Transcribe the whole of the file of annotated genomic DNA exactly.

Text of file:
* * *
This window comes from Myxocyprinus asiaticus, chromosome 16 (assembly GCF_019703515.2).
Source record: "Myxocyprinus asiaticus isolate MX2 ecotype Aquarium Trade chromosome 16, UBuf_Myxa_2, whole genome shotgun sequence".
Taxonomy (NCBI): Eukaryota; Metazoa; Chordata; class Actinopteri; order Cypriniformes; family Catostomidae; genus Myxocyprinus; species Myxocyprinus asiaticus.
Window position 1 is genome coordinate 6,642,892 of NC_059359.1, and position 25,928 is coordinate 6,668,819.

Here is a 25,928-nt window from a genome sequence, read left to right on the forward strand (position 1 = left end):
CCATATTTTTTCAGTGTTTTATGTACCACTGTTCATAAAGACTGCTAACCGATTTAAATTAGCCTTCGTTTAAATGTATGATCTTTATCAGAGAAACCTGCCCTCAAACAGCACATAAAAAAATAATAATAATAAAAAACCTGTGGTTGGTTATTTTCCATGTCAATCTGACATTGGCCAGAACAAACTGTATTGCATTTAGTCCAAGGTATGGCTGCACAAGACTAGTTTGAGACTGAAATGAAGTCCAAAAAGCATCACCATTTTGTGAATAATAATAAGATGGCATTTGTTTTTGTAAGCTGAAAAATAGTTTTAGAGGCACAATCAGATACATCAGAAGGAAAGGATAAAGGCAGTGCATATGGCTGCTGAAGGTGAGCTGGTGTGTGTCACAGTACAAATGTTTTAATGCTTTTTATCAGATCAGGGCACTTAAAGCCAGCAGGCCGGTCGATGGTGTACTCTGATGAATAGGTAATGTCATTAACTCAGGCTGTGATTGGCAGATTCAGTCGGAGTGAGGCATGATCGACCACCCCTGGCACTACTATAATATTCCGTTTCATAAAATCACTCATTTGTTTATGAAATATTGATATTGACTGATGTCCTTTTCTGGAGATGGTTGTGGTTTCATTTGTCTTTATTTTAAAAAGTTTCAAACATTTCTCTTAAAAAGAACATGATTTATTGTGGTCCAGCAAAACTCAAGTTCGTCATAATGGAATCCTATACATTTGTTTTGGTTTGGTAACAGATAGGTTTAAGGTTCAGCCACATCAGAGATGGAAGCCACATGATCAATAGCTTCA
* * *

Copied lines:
This window comes from Myxocyprinus asiaticus, chromosome 16 (assembly GCF_019703515.2).
Source record: "Myxocyprinus asiaticus isolate MX2 ecotype Aquarium Trade chromosome 16, UBuf_Myxa_2, whole genome shotgun sequence".
Taxonomy (NCBI): Eukaryota; Metazoa; Chordata; class Actinopteri; order Cypriniformes; family Catostomidae; genus Myxocyprinus; species Myxocyprinus asiaticus.
Window position 1 is genome coordinate 6,642,892 of NC_059359.1, and position 25,928 is coordinate 6,668,819.

Here is a 25,928-nt window from a genome sequence, read left to right on the forward strand (position 1 = left end):
CCATATTTTTTCAGTGTTTTATGTACCACTGTTCATAAAGACTGCTAACCGATTTAAATTAGCCTTCGTTTAAATGTATGATCTTTATCAGAGAAACCTGCCCTCAAACAGCACATAAAAAAATAATAATAATAAAAAACCTGTGGTTGGTTATTTTCCATGTCAATCTGACATTGGCCAGAACAAACTGTATTGCATTTAGTCCAAGGTATGGCTGCACAAGACTAGTTTGAGACTGAAATGAAGTCCAAAAAGCATCACCATTTTGTGAATAATAATAAGATGGCATTTGTTTTTGTAAGCTGAAAAATAGTTTTAGAGGCACAATCAGATACATCAGAAGGAAAGGATAAAGGCAGTGCATATGGCTGCTGAAGGTGAGCTGGTGTGTGTCACAGTACAAATGTTTTAATGCTTTTTATCAGATCAGGGCACTTAAAGCCAGCAGGCCGGTCGATGGTGTACTCTGATGAATAGGTAATGTCATTAACTCAGGCTGTGATTGGCAGATTCAGTCGGAGTGAGGCATGATCGACCACCCCTGGCACTACTATAATATTCCGTTTCATAAAATCACTCATTTGTTTATGAAATATTGATATTGACTGATGTCCTTTTCTGGAGATGGTTGTGGTTTCATTTGTCTTTATTTTAAAAAGTTTCAAACATTTCTCTTAAAAAGAACATGATTTATTGTGGTCCAGCAAAACTCAAGTTCGTCATAATGGAATCCTATACATTTGTTTTGGTTTGGTAACAGATAGGTTTAAGGTTCAGCCACATCAGAGATGGAAGCCACATGATCAATAGCTTCA